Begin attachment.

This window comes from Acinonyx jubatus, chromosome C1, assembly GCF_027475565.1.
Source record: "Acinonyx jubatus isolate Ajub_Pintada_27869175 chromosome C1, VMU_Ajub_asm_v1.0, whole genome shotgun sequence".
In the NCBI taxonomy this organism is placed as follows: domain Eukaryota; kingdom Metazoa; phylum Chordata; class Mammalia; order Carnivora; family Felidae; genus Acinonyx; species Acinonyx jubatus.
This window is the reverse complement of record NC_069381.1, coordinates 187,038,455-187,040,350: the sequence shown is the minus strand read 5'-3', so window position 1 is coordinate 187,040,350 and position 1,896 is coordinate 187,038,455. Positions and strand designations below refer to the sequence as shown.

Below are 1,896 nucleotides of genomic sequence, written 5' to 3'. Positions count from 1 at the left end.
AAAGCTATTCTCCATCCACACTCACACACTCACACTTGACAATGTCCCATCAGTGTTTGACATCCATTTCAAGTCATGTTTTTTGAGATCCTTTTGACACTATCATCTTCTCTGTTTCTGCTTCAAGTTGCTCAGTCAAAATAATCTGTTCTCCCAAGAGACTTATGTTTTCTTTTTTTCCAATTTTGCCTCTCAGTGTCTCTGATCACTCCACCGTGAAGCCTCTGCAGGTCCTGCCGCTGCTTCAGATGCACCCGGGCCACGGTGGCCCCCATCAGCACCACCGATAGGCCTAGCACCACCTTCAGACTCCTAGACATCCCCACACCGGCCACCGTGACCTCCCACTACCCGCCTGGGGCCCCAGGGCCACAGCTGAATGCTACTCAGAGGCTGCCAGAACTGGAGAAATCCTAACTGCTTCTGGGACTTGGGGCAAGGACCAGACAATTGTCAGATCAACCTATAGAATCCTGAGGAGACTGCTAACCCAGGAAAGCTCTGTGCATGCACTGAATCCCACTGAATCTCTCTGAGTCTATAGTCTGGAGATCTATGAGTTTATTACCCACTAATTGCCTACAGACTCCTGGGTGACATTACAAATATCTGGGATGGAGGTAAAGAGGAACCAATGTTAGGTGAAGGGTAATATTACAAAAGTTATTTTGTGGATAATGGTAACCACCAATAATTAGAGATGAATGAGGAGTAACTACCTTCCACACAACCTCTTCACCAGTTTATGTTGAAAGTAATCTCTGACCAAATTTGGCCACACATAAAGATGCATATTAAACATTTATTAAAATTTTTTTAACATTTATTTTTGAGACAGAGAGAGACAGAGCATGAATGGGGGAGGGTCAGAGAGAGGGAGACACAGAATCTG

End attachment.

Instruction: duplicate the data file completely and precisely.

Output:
This window comes from Acinonyx jubatus, chromosome C1, assembly GCF_027475565.1.
Source record: "Acinonyx jubatus isolate Ajub_Pintada_27869175 chromosome C1, VMU_Ajub_asm_v1.0, whole genome shotgun sequence".
In the NCBI taxonomy this organism is placed as follows: domain Eukaryota; kingdom Metazoa; phylum Chordata; class Mammalia; order Carnivora; family Felidae; genus Acinonyx; species Acinonyx jubatus.
This window is the reverse complement of record NC_069381.1, coordinates 187,038,455-187,040,350: the sequence shown is the minus strand read 5'-3', so window position 1 is coordinate 187,040,350 and position 1,896 is coordinate 187,038,455. Positions and strand designations below refer to the sequence as shown.

Below are 1,896 nucleotides of genomic sequence, written 5' to 3'. Positions count from 1 at the left end.
AAAGCTATTCTCCATCCACACTCACACACTCACACTTGACAATGTCCCATCAGTGTTTGACATCCATTTCAAGTCATGTTTTTTGAGATCCTTTTGACACTATCATCTTCTCTGTTTCTGCTTCAAGTTGCTCAGTCAAAATAATCTGTTCTCCCAAGAGACTTATGTTTTCTTTTTTTCCAATTTTGCCTCTCAGTGTCTCTGATCACTCCACCGTGAAGCCTCTGCAGGTCCTGCCGCTGCTTCAGATGCACCCGGGCCACGGTGGCCCCCATCAGCACCACCGATAGGCCTAGCACCACCTTCAGACTCCTAGACATCCCCACACCGGCCACCGTGACCTCCCACTACCCGCCTGGGGCCCCAGGGCCACAGCTGAATGCTACTCAGAGGCTGCCAGAACTGGAGAAATCCTAACTGCTTCTGGGACTTGGGGCAAGGACCAGACAATTGTCAGATCAACCTATAGAATCCTGAGGAGACTGCTAACCCAGGAAAGCTCTGTGCATGCACTGAATCCCACTGAATCTCTCTGAGTCTATAGTCTGGAGATCTATGAGTTTATTACCCACTAATTGCCTACAGACTCCTGGGTGACATTACAAATATCTGGGATGGAGGTAAAGAGGAACCAATGTTAGGTGAAGGGTAATATTACAAAAGTTATTTTGTGGATAATGGTAACCACCAATAATTAGAGATGAATGAGGAGTAACTACCTTCCACACAACCTCTTCACCAGTTTATGTTGAAAGTAATCTCTGACCAAATTTGGCCACACATAAAGATGCATATTAAACATTTATTAAAATTTTTTTAACATTTATTTTTGAGACAGAGAGAGACAGAGCATGAATGGGGGAGGGTCAGAGAGAGGGAGACACAGAATCTG